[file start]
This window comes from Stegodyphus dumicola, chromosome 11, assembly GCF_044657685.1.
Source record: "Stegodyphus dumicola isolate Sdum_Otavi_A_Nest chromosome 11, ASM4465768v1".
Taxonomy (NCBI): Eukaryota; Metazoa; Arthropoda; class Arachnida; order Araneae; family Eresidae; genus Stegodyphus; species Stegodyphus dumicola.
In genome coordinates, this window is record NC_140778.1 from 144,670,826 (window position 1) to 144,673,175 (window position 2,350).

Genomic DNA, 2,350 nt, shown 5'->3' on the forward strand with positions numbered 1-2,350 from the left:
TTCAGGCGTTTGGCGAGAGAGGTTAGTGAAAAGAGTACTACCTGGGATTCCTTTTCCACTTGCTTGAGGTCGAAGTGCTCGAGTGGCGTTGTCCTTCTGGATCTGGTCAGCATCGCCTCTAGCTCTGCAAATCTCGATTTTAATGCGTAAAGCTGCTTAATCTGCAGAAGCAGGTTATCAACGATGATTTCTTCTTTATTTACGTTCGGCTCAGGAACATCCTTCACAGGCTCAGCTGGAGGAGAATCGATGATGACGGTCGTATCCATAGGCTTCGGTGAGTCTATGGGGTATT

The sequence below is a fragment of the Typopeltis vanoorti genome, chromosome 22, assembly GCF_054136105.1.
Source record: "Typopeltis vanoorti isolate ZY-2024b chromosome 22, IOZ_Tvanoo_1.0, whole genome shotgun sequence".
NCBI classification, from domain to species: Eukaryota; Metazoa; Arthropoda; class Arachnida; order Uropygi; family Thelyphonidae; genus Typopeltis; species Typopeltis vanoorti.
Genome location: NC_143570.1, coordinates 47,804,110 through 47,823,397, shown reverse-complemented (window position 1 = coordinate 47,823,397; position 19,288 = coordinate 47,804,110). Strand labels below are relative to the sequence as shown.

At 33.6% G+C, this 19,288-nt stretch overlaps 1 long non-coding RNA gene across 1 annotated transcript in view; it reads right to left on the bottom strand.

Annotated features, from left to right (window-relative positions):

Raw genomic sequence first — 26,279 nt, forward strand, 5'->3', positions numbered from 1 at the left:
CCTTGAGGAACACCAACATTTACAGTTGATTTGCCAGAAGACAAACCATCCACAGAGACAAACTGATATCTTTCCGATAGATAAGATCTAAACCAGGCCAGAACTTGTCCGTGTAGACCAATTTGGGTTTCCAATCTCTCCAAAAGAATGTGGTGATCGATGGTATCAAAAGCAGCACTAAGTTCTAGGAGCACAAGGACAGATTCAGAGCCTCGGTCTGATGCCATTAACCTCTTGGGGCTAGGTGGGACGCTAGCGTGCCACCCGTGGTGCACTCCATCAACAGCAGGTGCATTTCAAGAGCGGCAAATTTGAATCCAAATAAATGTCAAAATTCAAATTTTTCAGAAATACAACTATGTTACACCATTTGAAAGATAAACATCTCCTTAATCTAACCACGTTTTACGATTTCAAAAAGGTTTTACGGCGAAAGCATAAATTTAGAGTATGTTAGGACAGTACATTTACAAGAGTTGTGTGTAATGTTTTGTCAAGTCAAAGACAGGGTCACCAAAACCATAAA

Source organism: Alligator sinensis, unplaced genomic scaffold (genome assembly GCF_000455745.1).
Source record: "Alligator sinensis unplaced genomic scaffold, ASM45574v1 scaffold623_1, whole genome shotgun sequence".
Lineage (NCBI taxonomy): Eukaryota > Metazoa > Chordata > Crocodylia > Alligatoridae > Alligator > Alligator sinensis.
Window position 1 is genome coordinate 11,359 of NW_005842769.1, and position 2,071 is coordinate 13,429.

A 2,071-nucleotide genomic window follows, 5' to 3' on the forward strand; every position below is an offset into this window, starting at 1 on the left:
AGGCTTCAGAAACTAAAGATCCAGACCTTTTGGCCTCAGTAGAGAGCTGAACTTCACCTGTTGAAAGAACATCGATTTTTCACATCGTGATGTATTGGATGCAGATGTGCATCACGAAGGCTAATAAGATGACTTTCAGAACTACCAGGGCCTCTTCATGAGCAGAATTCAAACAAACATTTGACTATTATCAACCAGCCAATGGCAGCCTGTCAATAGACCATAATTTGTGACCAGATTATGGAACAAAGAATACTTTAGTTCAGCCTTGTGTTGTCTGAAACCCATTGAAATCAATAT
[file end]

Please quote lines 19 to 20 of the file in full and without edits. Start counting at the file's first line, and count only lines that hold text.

A 2,071-nucleotide genomic window follows, 5' to 3' on the forward strand; every position below is an offset into this window, starting at 1 on the left:
AGGCTTCAGAAACTAAAGATCCAGACCTTTTGGCCTCAGTAGAGAGCTGAACTTCACCTGTTGAAAGAACATCGATTTTTCACATCGTGATGTATTGGATGCAGATGTGCATCACGAAGGCTAATAAGATGACTTTCAGAACTACCAGGGCCTCTTCATGAGCAGAATTCAAACAAACATTTGACTATTATCAACCAGCCAATGGCAGCCTGTCAATAGACCATAATTTGTGACCAGATTATGGAACAAAGAATACTTTAGTTCAGCCTTGTGTTGTCTGAAACCCATTGAAATCAATAT